With a history spanning more than 2500 years, gout is among the oldest recognized diseases. Gout is a painful form of arthritis that affects about 1 to 2% of the Western population at some point in their lives.
Throughout history, gout has been associated with rich foods and excessive alcohol consumption Gout was historically known as “the disease of kings” or “rich man’s disease”. It has been recognized at least since the time of the ancient Egyptians.
Gout is caused by high levels of uric acid in the body. Sufferers know that gout attacks can occur without warning, resulting in severe pain and swelling or joints, like fingers, toes, knees and elbows.
Factors that influence rates of gout, include age, race, and the season of the year. In men over 30 and women over 50, rates are 2%
Primarily a Male Disease
Historically, gout has been considered to be primarily a male disease. The fact that women can also develop gout was first recognized during the reign of Nero (AD 54–68) by Seneca, who observed,
“in this age, women rival men in every kind of lasciviousness … why need we then be surprised at seeing so many of the female sex afflicted with the gout?”
Throughout history gout has been associated with rich foods and excessive alcohol consumption. Because it is clearly associated with a lifestyle that, at least in the past, could only be afforded by the affluent, gout has been referred to as the ‘disease of kings’
Dr William Sidney Charles Copeman refers to a comment in the London Times in 1900,
“The common cold is well named – but the gout seems instantly to raise the patient’s social status”,
and to another in Punch in 1964,
“In keeping with the spirit of more democratic times, gout is becoming less upper-class and is now open to all … It is ridiculous that a man should be barred from enjoying gout because he went to the wrong school.”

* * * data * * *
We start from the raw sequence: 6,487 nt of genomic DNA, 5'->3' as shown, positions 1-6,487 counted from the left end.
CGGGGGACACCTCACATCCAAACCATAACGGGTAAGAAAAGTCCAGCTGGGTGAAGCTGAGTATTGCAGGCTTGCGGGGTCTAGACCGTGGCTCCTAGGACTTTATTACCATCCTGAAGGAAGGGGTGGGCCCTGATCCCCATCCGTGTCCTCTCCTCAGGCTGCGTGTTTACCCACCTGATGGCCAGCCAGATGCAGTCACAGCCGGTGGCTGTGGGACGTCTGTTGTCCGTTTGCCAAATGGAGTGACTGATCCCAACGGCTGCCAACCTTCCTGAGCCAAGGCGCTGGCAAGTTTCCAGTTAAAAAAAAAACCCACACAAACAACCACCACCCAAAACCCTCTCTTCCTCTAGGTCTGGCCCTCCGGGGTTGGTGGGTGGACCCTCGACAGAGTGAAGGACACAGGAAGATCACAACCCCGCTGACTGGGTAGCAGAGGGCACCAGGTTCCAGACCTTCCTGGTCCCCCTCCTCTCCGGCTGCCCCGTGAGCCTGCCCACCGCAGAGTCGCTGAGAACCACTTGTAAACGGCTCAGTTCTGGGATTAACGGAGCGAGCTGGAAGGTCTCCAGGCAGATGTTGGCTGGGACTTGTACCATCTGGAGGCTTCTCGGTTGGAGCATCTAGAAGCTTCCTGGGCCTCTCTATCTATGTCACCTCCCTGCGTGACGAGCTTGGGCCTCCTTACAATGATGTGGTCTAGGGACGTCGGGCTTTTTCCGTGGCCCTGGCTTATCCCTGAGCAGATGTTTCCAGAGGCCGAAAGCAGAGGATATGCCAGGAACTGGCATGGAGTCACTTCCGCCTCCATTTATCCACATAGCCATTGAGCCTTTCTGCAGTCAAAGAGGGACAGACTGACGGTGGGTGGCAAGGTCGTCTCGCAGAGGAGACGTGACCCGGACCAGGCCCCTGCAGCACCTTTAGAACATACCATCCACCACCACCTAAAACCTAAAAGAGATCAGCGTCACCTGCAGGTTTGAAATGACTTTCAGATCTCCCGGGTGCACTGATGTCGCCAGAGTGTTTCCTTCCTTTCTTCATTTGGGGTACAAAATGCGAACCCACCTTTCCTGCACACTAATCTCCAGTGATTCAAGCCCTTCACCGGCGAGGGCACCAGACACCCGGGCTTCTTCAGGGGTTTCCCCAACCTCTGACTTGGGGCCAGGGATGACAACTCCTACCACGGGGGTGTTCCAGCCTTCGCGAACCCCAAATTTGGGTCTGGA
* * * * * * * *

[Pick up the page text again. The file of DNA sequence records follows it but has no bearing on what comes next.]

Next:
Identified by the Egyptians
First identified by the Egyptians in 2640 BC, podagra (acute gout occurring in the first metatarsophalangeal joint) was later recognized by Hippocrates in the fifth century BC, who referred to it as ‘the unwalkable disease’.
The term “Gout” is derived from the Latin word gutta, meaning “a drop” (of liquid), and referred to the medieval belief that an excess of one of the four ‘humors’ – which in equilibrium were thought to maintain health – would, under certain circumstances, ‘drop’ or flow into a joint, causing pain and inflammation.
Dominican Monk first to use the term Gout
The first person to use the word ‘gout’ to describe podagra (gutta quam podagram vel artiticam vocant – ‘the gout that is called podagra or arthritis’) was the Dominican monk Randolphus of Bocking, domestic chaplain to the Bishop of Chichester (1197–1258)
Uric Acid Crystals as a factor in Gout
The crystallization of uric acid, often related to relatively high levels in the blood, is the underlying cause of gout. This can occur because of diet, genetic predisposition, or under excretion of urate, the salts of uric acid.
Antoni van Leeuwenhoek (1632–1723), one of the pioneers of microscopy, was the first to describe the appearance of the crystals from a gouty tophus.
Fifty-five years later the physician and noted antiquarian William Stukeley, who also suffered from gout, described the crystals from a tophaceous joint. In 1776 the chemical identity of uric acid was first established as a constituent of a renal calculus by the Swedish chemist Scheele.
It was recognized that gout could be inherited as early as the second century AD by the distinguished Cappadocian physician Aretaeus, who described what he called a gouty ‘diathesis’. However, it was to be the 18th century before gout became associated with certain external, and possibly inherited, physical characteristics by the Edinburgh physician William Cullen, who wrote,
“The gout attacks men of especially robust and large bodies, men of large heads … and men whose skins are covered with a thick rete mucosum with coarse surface … especially men of a choleric-sanguine type … [whose fathers had suffered]”
It was not until 1931 that Sir Archibald Garrod (the son of Sir Alfred Garrod) suggested that gout be included among disorders that could result from ”inborn errors of metabolism.
We now know that Gout is partly genetic, contributing to about 60% of variability in uric acid level.
Advances and the Development of Effective Therapies
During the past 50 years advances in understanding the causes and pathophysiology of hyperuricemia and gout, have led to the development of effective therapies. As a result gout has become a paradigm for the rational treatment and prevention of a chronic rheumatic disease.